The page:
Spring Village at Stratford
A regional medical reserve corps and Yale-New Haven Hospital sent a doctor and nurses to treat COVID-19 patients this week at the assisted living facility Spring Village at Stratford.

Connecticut’s efforts to monitor coronavirus outbreaks among seniors has a sizable hole that Gov. Ned Lamont hopes to plug — a gap that impacts thousands of elderly in assisted living facilities.

Simply put, while Connecticut has regulated the medical agencies that serve assisted living communities since the mid-1990s, it doesn’t require these agencies to report COVID-19 or any other viral outbreak as it does nursing homes.

Lamont, who recently expanded the public release of infection level data from nursing homes, is searching for a remedy, including possibly using an executive order to mandate reports from assisted living centers, a spokesman for the governor’s office said Wednesday.

The issue came to the forefront earlier this week when state and local officials coordinated a team response to a coronavirus outbreak at an assisted living facility in Stratford, which put out an urgent call for help when a number of residents fell ill with the virus.

A regional medical reserve corps and Yale-New Haven Hospital sent a doctor and nurses to bolster medical staff at Spring Village at Stratford following appeals Saturday from Stratford Mayor Laura Hoydick and from the Department of Public Health.

Spring Village did not report how many residents have tested positive for COVID-19, but state health officials said the outbreak led to more than 30 residents being tested and some medical staff quarantined with coronavirus symptoms.

Two organizations representing assisted living facilities and a coalition representing the medical service agencies issued a joint statement Wednesday pledging to work with the Lamont administration.

“Every day assisted living providers are doing their part to aggressively prevent and mitigate the spread of COVID-19 and they welcome the state’s partnership and assistance in this effort,” wrote Mag Morelli, president of Leading Age Connecticut; Matthew Barrett, president of the Connecticut Association of Health Care Facilities; and Christopher Carter, president of the Connecticut Assisted Living Association.

Morelli, Barrett and Carter added that assisted living communities would welcome additional support from the state during this crisis.

“Assisted living providers play a valuable and vibrant role in the aging services continuum,” they wrote. “And, because public health officials have identified older people as at high risk of getting very sick from COVID-19, they along with their fellow aging services providers, find themselves on the front line in the battle against this virus.”

Assisted living residences serve residents age 55 and older who need some health, nursing care, or other assistance with daily living activities, but not necessarily the skilled care provided by a nursing home.

But while Connecticut monitors a wide array of functions at nursing homes, its approach to assisted living is far less thorough. Technically the state doesn’t even license assisted living facilities, but rather only the Assisted Living Service Agencies [ALSA] that provide medical services for residents.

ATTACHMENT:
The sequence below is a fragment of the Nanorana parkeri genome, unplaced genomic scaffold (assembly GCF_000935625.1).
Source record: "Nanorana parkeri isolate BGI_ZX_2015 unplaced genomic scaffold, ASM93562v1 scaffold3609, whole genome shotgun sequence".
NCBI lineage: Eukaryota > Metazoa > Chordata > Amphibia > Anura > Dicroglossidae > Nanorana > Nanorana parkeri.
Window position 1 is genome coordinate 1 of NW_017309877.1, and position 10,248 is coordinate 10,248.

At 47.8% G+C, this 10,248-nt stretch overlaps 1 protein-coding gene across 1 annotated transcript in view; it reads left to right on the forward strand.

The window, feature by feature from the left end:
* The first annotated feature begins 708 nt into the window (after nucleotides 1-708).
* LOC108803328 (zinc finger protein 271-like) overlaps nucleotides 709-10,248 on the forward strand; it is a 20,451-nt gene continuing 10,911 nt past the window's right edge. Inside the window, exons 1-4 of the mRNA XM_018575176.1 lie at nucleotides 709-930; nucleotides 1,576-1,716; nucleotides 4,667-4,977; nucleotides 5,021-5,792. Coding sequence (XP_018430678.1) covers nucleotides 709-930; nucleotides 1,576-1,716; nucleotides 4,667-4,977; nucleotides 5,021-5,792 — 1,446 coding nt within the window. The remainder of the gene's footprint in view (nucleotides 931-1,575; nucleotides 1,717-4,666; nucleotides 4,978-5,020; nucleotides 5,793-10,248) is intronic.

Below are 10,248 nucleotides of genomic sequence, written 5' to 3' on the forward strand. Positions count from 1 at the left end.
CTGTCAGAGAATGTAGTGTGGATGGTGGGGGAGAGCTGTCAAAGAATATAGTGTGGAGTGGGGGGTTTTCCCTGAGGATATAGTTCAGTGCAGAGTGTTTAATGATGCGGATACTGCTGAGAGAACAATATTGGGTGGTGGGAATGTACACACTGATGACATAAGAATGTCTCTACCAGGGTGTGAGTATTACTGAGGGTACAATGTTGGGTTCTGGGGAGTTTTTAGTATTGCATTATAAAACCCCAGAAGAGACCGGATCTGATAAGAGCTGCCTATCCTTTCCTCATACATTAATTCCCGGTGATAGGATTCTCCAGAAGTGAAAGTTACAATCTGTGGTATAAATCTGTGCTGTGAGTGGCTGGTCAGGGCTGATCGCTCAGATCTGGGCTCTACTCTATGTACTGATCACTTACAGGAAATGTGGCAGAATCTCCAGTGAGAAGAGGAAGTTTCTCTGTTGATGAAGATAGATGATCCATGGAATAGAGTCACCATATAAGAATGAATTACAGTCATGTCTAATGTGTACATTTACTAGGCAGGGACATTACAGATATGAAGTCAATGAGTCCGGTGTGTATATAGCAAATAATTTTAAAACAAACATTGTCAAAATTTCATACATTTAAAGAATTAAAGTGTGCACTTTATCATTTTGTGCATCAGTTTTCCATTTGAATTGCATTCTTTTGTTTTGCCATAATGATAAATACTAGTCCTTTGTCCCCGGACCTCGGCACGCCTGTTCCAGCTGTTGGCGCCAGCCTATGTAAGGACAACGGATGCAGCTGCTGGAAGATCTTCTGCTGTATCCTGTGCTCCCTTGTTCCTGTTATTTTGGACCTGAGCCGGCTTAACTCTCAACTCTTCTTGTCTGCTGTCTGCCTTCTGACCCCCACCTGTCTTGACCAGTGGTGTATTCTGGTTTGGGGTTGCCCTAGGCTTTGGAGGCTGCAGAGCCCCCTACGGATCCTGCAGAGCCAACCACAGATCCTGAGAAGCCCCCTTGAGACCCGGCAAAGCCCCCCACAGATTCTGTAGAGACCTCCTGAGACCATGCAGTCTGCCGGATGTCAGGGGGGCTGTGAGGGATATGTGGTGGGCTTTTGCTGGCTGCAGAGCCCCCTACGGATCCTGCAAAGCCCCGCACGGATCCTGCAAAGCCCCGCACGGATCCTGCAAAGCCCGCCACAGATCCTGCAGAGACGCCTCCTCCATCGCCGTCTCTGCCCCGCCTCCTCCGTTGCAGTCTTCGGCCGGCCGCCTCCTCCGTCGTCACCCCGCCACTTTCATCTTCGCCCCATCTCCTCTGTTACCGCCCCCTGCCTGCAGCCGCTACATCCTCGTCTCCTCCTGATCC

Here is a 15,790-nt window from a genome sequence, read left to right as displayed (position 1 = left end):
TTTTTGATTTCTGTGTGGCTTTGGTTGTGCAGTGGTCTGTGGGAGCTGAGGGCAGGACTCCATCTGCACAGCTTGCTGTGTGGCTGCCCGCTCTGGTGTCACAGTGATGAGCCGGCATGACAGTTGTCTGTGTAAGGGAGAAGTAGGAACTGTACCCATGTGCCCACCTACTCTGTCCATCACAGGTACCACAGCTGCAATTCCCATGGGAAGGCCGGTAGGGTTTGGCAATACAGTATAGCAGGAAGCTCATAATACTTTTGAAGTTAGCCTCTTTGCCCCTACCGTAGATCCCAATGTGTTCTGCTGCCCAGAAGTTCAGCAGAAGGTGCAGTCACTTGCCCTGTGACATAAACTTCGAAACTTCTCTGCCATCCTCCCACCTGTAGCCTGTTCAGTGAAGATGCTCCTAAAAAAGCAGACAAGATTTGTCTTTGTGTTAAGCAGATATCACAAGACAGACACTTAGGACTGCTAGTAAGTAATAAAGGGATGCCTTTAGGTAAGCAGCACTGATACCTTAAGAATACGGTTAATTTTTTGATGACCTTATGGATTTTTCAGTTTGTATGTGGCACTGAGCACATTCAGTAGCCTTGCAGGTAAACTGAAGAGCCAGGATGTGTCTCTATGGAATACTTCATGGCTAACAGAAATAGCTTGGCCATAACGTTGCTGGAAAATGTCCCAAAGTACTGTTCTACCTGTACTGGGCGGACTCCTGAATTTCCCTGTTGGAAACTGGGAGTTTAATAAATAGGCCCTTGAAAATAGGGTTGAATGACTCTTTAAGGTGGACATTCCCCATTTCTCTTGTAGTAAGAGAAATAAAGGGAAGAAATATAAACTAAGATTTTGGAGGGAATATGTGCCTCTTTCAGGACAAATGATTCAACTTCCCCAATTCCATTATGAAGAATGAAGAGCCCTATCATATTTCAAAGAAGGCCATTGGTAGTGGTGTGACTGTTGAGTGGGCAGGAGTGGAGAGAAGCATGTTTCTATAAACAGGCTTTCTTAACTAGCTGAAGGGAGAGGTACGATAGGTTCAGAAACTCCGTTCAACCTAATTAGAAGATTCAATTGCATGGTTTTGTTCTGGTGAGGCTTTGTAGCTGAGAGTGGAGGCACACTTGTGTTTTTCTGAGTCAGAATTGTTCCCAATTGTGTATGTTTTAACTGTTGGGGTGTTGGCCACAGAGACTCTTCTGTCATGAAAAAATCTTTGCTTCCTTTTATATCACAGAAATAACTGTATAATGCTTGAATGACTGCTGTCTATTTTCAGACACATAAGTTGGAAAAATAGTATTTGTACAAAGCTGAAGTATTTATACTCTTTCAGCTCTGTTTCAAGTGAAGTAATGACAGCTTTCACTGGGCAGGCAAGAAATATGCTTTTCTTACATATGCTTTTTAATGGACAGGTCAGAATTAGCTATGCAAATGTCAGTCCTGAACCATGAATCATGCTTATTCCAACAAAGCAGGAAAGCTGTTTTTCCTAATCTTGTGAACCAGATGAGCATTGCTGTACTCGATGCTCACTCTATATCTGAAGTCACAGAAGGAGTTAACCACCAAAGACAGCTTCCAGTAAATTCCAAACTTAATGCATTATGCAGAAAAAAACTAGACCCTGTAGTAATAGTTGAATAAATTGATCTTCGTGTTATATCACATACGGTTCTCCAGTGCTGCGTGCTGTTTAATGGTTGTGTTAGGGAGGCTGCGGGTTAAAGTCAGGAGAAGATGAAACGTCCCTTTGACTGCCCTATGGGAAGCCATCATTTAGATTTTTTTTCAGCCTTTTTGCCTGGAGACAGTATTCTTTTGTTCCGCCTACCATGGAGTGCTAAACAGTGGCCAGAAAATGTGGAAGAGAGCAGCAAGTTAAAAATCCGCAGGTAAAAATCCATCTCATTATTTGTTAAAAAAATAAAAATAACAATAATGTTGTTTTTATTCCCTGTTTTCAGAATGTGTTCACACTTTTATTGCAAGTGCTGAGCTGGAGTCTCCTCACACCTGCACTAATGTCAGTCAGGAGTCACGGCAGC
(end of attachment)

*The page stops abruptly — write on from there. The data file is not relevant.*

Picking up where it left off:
Department of Public Health regulations require an ALSA to regularly assess residents’ health conditions and refer them to appropriate medical providers when necessary. A registered nurse must be on call 24 hours a day.

There are more than 110 ALSAs currently licensed by the health department.  Licensed agencies only can work at managed communities that provide core services like daily meals, housekeeping and laundry, transportation, maintenance, social programs, and 24-hour security. But the state doesn’t actually regulate how these non-medical programs are delivered.

State Rep. Vincent J. Candelora, R-North Branford, one of the first legislators to raise concerns about state tracking of COVID-19 rates among the elderly, said closing the loophole is key for two reasons.

First, Connecticut needs to ensure all elderly, not just those in nursing homes, are getting the care they need, he said. But Candelora also said assisted living residents — in general — are younger and more mobile than those at nursing homes.

“If we don’t have this critical piece, how will we know if surges of the virus are coming from assisting living facilities out into the rest of the community?” Candelora asked. “We need to avoid widespread increases in transmission wherever they happen.”

Keith has spent most of his 31 years as a reporter specializing in state government finances, analyzing such topics as income tax equity, waste in government and the complex funding systems behind Connecticut’s transportation and social services networks. He has been the state finances reporter at CT Mirror since it launched in 2010. Prior to joining CT Mirror Keith was State Capitol bureau chief for The Journal Inquirer of Manchester, a reporter for the Day of New London, and a former contributing writer to The New York Times. Keith is a graduate of and a former journalism instructor at the University of Connecticut.

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